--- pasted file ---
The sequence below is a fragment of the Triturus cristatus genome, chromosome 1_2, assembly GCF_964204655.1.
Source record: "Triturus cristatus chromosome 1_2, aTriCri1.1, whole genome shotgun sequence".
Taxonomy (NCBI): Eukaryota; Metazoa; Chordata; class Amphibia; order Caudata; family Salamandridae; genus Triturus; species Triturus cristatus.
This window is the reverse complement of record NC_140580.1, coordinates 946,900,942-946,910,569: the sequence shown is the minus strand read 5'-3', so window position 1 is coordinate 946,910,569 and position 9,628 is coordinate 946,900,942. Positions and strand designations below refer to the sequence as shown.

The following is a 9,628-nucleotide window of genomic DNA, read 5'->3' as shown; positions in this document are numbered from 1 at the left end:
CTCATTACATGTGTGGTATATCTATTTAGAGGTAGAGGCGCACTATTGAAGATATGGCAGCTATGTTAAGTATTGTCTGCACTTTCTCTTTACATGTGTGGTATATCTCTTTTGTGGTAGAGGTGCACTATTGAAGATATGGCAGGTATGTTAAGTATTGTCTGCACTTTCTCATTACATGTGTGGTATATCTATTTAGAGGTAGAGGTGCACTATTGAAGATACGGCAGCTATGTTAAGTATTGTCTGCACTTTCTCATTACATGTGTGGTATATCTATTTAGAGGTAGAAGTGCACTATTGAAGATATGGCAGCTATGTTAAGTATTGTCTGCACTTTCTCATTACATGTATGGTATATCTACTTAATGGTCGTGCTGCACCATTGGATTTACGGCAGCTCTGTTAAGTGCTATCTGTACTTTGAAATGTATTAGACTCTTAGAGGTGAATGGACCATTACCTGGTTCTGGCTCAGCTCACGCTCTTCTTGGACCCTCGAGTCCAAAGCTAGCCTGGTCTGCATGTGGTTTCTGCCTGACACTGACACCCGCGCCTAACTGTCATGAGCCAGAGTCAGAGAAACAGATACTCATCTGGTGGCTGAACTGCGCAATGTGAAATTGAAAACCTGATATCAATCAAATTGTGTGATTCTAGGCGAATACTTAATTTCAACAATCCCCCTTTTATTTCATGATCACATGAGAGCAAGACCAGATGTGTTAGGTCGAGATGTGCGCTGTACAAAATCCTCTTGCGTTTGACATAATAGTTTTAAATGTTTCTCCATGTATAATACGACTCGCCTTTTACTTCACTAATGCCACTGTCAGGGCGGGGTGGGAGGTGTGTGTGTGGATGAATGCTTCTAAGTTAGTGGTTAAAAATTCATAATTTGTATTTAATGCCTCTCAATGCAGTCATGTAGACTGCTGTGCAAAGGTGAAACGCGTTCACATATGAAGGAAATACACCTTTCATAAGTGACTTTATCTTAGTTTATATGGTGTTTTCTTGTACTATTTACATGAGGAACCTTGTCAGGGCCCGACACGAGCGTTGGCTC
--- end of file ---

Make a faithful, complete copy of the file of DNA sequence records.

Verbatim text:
The sequence below is a fragment of the Triturus cristatus genome, chromosome 1_2, assembly GCF_964204655.1.
Source record: "Triturus cristatus chromosome 1_2, aTriCri1.1, whole genome shotgun sequence".
Taxonomy (NCBI): Eukaryota; Metazoa; Chordata; class Amphibia; order Caudata; family Salamandridae; genus Triturus; species Triturus cristatus.
This window is the reverse complement of record NC_140580.1, coordinates 946,900,942-946,910,569: the sequence shown is the minus strand read 5'-3', so window position 1 is coordinate 946,910,569 and position 9,628 is coordinate 946,900,942. Positions and strand designations below refer to the sequence as shown.

The following is a 9,628-nucleotide window of genomic DNA, read 5'->3' as shown; positions in this document are numbered from 1 at the left end:
CTCATTACATGTGTGGTATATCTATTTAGAGGTAGAGGCGCACTATTGAAGATATGGCAGCTATGTTAAGTATTGTCTGCACTTTCTCTTTACATGTGTGGTATATCTCTTTTGTGGTAGAGGTGCACTATTGAAGATATGGCAGGTATGTTAAGTATTGTCTGCACTTTCTCATTACATGTGTGGTATATCTATTTAGAGGTAGAGGTGCACTATTGAAGATACGGCAGCTATGTTAAGTATTGTCTGCACTTTCTCATTACATGTGTGGTATATCTATTTAGAGGTAGAAGTGCACTATTGAAGATATGGCAGCTATGTTAAGTATTGTCTGCACTTTCTCATTACATGTATGGTATATCTACTTAATGGTCGTGCTGCACCATTGGATTTACGGCAGCTCTGTTAAGTGCTATCTGTACTTTGAAATGTATTAGACTCTTAGAGGTGAATGGACCATTACCTGGTTCTGGCTCAGCTCACGCTCTTCTTGGACCCTCGAGTCCAAAGCTAGCCTGGTCTGCATGTGGTTTCTGCCTGACACTGACACCCGCGCCTAACTGTCATGAGCCAGAGTCAGAGAAACAGATACTCATCTGGTGGCTGAACTGCGCAATGTGAAATTGAAAACCTGATATCAATCAAATTGTGTGATTCTAGGCGAATACTTAATTTCAACAATCCCCCTTTTATTTCATGATCACATGAGAGCAAGACCAGATGTGTTAGGTCGAGATGTGCGCTGTACAAAATCCTCTTGCGTTTGACATAATAGTTTTAAATGTTTCTCCATGTATAATACGACTCGCCTTTTACTTCACTAATGCCACTGTCAGGGCGGGGTGGGAGGTGTGTGTGTGGATGAATGCTTCTAAGTTAGTGGTTAAAAATTCATAATTTGTATTTAATGCCTCTCAATGCAGTCATGTAGACTGCTGTGCAAAGGTGAAACGCGTTCACATATGAAGGAAATACACCTTTCATAAGTGACTTTATCTTAGTTTATATGGTGTTTTCTTGTACTATTTACATGAGGAACCTTGTCAGGGCCCGACACGAGCGTTGGCTC